• these free radicals are very reactive, and can be made when CFC's come into contact with ultraviolet light. 
  • these chlorine free radicals can then react with ozone which makes an oxygen molecule and chlorine oxide. which then reacts with ozone to make 2 oxygen molecules and a chlorine free radical. which then reacts with more ozone ect.. it's a chain reaction
  • this means that the ozone is being broken down but the reactants can't make ozone again, so it's being depleted. but CFC's must react with UV before it becomes harmful.

CFC's remain in the stratosphere for a long time, but there are safe alternatives.

  • they are not very reactive and only react with a few chemicals in the atmosphere, and only break down to chlorine in the stratosphere with lots of UV.
  • so even though they have been banned the ozone will continue to deplete but just at a lower rate
  • Alkanes is an alternative, they dont react with ozone so theyre safer
  • HFC's can also be used. the compounds are very similar however there is no chlorine which means that the ozone won't be depleted. 
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Hardness Of Water

Consequences and Causes

  • hard water won't form a lather with soap, it will only form a scum, so you need softer water or more soap. also form limescale. (Calcium Carbonate) in pipes.  limescale can take in heat meaning it takes longer to boil, and it can block pipes if it builds up
  • Hard water contains Calcium ions (Ca2+) and or Magnesium ions (Mg2+). these dissolve into the water when it passes over rocks containing these ions. 
  • magnesium sulfate and calcium sulphate dissolve in water
  • calciumcarbonate can react with acids to dissolve in water, rainwater is acific from CO2, meaning it can react with rainwater to make calcium hydrogencarbonate which is soluble
  • Carbon dioxide + water + calcium carbonate = Calcium Hydrogencarbonate

Temporary Hardness can be removed by boiling

  • temporary hardness = hydrogencarbonate. Permenant = dissolved calcium sulfate
  • Boiling breaks down calcium hyrdrogencarbonate into CaCO3 which is insoluble, so the hardness has been removed. but this wont work for permenant.
  • both types can be removed by adding washing soda, sodium carbonate (Na2CO3).
  • calcium ions join to carbonate ions to make an insoluble precipitate of calcium carbonate.both types can also be removed with an 'ion exchange resin' which sodium ions and swaps them for Mg or Ca Ions
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Fats and Oils

They can come from animals or plants

  • animal fats = lard (pork) blubber (Whale) ghee (butter) and cod liver oil. plants include walnut, coconut, olive and soya oil.
  • At room temp, fats are solid and oils are liquid. fats and oils are esters (from an acid and an alcohol) specifically glyxerol reactign with fatty acids. these are important for the chemical industry, E.G - paints, machine lubricants, and also alternative to crude oil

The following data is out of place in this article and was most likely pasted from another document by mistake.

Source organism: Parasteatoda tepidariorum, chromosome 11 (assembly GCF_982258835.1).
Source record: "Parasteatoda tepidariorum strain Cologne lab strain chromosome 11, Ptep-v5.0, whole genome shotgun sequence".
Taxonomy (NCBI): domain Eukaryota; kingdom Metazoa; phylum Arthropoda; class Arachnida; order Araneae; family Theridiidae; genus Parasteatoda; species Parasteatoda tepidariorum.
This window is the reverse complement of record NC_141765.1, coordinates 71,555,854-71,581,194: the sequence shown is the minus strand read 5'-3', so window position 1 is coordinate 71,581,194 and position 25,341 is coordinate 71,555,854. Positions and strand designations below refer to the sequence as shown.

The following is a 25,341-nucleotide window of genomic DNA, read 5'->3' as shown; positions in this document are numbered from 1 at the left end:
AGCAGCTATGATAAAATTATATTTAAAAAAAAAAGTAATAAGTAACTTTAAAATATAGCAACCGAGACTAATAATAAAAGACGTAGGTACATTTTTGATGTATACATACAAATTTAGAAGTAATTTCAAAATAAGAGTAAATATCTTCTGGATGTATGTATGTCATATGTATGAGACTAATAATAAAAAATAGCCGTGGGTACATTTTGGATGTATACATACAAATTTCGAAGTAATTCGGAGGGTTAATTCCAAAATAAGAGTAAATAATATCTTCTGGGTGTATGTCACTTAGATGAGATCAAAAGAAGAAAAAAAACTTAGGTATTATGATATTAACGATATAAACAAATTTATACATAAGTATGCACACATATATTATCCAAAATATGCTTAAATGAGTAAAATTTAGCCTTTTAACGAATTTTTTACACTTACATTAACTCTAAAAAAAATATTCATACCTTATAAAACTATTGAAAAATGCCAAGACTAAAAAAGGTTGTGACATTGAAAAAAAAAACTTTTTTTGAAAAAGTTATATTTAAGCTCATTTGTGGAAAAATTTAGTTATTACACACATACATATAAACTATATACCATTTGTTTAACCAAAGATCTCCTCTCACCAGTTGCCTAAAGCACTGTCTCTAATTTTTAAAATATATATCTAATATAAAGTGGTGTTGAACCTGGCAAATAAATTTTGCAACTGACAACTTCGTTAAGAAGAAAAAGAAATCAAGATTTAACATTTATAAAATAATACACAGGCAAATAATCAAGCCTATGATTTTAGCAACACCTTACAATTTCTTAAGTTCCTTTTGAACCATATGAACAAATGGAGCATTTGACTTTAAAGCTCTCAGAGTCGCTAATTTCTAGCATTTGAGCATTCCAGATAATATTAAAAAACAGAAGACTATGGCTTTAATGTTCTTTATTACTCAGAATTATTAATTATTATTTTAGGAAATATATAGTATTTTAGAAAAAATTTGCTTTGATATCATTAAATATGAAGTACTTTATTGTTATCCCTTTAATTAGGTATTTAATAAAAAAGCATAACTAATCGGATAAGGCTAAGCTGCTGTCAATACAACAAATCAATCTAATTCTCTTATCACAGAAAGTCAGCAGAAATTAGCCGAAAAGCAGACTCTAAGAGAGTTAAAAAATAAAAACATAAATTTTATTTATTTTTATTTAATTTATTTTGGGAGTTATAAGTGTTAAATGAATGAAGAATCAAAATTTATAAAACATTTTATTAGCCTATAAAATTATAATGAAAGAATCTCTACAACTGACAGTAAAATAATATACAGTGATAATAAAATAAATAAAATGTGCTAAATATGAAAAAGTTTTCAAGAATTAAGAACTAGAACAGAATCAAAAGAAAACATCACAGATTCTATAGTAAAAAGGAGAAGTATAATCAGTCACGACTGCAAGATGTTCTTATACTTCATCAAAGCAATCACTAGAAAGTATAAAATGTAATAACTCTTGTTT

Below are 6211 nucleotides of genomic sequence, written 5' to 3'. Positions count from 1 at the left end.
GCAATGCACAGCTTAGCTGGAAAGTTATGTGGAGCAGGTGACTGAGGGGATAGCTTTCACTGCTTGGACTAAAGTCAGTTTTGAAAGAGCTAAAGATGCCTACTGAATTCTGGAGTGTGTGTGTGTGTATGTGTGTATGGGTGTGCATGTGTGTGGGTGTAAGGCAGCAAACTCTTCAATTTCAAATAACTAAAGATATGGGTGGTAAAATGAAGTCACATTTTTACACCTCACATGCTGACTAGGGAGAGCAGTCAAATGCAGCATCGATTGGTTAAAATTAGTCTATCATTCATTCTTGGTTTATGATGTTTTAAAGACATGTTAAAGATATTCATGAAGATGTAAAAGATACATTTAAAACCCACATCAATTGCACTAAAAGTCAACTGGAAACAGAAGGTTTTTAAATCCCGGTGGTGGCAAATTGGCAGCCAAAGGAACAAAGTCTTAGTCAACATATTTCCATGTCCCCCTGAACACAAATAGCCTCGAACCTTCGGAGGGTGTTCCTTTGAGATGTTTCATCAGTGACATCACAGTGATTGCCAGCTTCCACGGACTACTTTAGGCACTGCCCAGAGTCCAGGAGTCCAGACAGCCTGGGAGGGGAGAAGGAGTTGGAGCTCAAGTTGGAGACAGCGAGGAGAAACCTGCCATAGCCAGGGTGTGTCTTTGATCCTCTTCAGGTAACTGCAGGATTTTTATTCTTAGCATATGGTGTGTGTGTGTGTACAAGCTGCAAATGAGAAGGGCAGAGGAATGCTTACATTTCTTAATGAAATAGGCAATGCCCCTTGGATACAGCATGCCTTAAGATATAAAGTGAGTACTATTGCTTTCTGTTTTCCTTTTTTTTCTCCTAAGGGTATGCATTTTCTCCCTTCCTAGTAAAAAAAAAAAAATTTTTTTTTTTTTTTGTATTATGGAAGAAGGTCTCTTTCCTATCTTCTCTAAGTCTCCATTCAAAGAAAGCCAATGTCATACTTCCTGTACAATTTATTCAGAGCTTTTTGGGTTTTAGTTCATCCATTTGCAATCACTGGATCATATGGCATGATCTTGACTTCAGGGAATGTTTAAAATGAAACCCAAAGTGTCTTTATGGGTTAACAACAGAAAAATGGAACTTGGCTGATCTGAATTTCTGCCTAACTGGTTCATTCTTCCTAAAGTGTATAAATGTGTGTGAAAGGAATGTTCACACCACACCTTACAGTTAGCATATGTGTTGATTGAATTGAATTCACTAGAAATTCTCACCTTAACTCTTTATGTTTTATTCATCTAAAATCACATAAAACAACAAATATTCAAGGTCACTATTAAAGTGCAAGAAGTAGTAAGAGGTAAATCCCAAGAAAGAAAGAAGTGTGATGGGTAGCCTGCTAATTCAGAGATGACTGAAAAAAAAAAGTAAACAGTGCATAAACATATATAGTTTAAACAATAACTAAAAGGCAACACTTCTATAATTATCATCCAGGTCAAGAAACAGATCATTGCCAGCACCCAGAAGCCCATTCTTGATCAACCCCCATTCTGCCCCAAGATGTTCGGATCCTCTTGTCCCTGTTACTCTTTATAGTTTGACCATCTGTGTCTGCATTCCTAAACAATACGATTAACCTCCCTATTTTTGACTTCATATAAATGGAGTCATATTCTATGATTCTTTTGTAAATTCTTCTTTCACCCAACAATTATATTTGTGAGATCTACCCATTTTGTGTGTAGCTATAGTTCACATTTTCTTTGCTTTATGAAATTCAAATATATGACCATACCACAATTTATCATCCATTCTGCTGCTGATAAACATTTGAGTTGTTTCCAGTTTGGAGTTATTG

• Milk is an oil in water emulsion (Oil droplets in water) and butter is a water in oil emulsion (Droplets of water in oil)


Uses of Vegetable oils, fats, and other oils

  • vegetabel oils like rapeseed and soybean oil can be processed and turned into fuels. an example is biodiesel - it has similar properties to diesal and burns in the same way. it can be used just like diesel
  • vegetable oils react with alkali to make soap
  • natural fats and oil are boiled with sodium hydroxide, the hot sodium hydroxide splits up fats and oils to produce soap and glycerol - this is called saponification
  • fat or oil breaks up to release glycerol and fatty acids (called hydrolysis - breaking up with water) then fatty acids react with sodium hydroxide to make soap. fat + sodium hydroxide = Soap + Glycerol
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More Hardness Of Water

Comparing the hardness of water samples

  • Method: Add 100cm3 of water to a conical flask. add 1cm3 soap soloution to the water. put a bung in and then shake
  • Repeat unti a good lasting lather has formed (lasts at least 30secs) and then record the amount of soap used
  • this method was carried out using Distilled water, local tap and foreign tap.
  • fresh samples were used and then they were boiled and then repeated. From our table of results  here is what we can tell:
  • Distilled water contains little/no hardness as minimum soap was used
  • imported water contains more hardess than the local water as more soap was needed to lather
  • Local water contains only temporary hardness as all the hardness is removed by boiling it - as same amount of soap was needed for boiled as distilled
  • imported contains both temporary and permenant as you still need 8cm3 after boiling
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Using Plant Oils

Unsatured oild contain double bonds - C=C

  • Monosaturated fats contain one C=C double bond somewhere in the carbon chain, whereas polysatured fats contain more than one C=C double bond. We can test for this using bromine water:
  • an unsaturated oil or fat will react and decolorise bromine water, an addition reaction occurs and a colourless Dibromo compound is formed. 
  • Saturated oils or fats have no double bond to react so it stays orange from bromine

Unsaturated oils can be Hydrogenated

  • they are liquid at room temperature and can be hardened by reacting them with carbon with a nickel catalyst at 60'. this is called hydrogenation, the hydrogen reacts with the double bonded carbons and opens out the double bond. 
  • margerine is made from partially hydrogenated vegetable oil, turning all the double bonds into single bonds would make it too hard, but partially makes it soft and spreadable.

Vegetable oils in foods can affect health

  • saturated fats increase cholesterol which can block up arteries increasing blood pressure. natural unsaturated oils reduce the amount of cholesterol. partially hydrogenated oil increases bad cholesterol and decreases good cholesterol. which can lead to heart disease.